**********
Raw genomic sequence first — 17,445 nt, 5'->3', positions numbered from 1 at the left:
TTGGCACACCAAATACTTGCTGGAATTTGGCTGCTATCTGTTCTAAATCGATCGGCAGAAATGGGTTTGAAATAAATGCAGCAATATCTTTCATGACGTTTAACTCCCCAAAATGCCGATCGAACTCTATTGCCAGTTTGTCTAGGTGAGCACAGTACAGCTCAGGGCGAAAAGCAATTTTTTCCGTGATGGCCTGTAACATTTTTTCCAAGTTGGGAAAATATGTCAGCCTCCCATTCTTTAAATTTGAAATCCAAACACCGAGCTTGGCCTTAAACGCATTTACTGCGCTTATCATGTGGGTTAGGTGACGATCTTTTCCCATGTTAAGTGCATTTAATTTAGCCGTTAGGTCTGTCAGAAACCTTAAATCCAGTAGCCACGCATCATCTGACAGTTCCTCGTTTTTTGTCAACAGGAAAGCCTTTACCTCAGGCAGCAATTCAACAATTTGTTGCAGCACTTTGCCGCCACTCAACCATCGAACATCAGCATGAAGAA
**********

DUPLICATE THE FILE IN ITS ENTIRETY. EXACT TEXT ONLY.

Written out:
Raw genomic sequence first — 17,445 nt, 5'->3', positions numbered from 1 at the left:
TTGGCACACCAAATACTTGCTGGAATTTGGCTGCTATCTGTTCTAAATCGATCGGCAGAAATGGGTTTGAAATAAATGCAGCAATATCTTTCATGACGTTTAACTCCCCAAAATGCCGATCGAACTCTATTGCCAGTTTGTCTAGGTGAGCACAGTACAGCTCAGGGCGAAAAGCAATTTTTTCCGTGATGGCCTGTAACATTTTTTCCAAGTTGGGAAAATATGTCAGCCTCCCATTCTTTAAATTTGAAATCCAAACACCGAGCTTGGCCTTAAACGCATTTACTGCGCTTATCATGTGGGTTAGGTGACGATCTTTTCCCATGTTAAGTGCATTTAATTTAGCCGTTAGGTCTGTCAGAAACCTTAAATCCAGTAGCCACGCATCATCTGACAGTTCCTCGTTTTTTGTCAACAGGAAAGCCTTTACCTCAGGCAGCAATTCAACAATTTGTTGCAGCACTTTGCCGCCACTCAACCATCGAACATCAGCATGAAGAA